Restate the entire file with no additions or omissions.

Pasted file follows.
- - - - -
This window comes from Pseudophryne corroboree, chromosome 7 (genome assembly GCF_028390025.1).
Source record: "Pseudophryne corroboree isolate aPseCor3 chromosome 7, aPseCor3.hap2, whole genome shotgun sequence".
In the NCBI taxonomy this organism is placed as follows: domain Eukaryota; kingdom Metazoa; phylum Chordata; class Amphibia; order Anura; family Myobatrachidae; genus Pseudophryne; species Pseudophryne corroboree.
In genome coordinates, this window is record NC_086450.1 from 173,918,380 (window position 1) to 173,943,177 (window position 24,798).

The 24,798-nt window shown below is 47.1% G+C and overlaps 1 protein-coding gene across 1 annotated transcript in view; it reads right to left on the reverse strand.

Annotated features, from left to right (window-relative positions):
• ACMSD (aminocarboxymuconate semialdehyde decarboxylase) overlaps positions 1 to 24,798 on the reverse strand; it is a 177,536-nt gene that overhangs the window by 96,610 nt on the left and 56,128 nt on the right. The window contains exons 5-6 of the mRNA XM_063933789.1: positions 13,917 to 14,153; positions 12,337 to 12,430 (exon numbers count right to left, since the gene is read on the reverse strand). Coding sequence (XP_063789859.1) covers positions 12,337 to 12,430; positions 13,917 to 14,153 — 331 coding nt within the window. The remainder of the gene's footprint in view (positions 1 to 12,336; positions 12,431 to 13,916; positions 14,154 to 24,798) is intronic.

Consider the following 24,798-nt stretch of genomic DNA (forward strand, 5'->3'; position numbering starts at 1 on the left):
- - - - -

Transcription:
This window comes from Pseudophryne corroboree, chromosome 7 (genome assembly GCF_028390025.1).
Source record: "Pseudophryne corroboree isolate aPseCor3 chromosome 7, aPseCor3.hap2, whole genome shotgun sequence".
In the NCBI taxonomy this organism is placed as follows: domain Eukaryota; kingdom Metazoa; phylum Chordata; class Amphibia; order Anura; family Myobatrachidae; genus Pseudophryne; species Pseudophryne corroboree.
In genome coordinates, this window is record NC_086450.1 from 173,918,380 (window position 1) to 173,943,177 (window position 24,798).

The 24,798-nt window shown below is 47.1% G+C and overlaps 1 protein-coding gene across 1 annotated transcript in view; it reads right to left on the reverse strand.

Annotated features, from left to right (window-relative positions):
• ACMSD (aminocarboxymuconate semialdehyde decarboxylase) overlaps positions 1 to 24,798 on the reverse strand; it is a 177,536-nt gene that overhangs the window by 96,610 nt on the left and 56,128 nt on the right. The window contains exons 5-6 of the mRNA XM_063933789.1: positions 13,917 to 14,153; positions 12,337 to 12,430 (exon numbers count right to left, since the gene is read on the reverse strand). Coding sequence (XP_063789859.1) covers positions 12,337 to 12,430; positions 13,917 to 14,153 — 331 coding nt within the window. The remainder of the gene's footprint in view (positions 1 to 12,336; positions 12,431 to 13,916; positions 14,154 to 24,798) is intronic.

Consider the following 24,798-nt stretch of genomic DNA (forward strand, 5'->3'; position numbering starts at 1 on the left):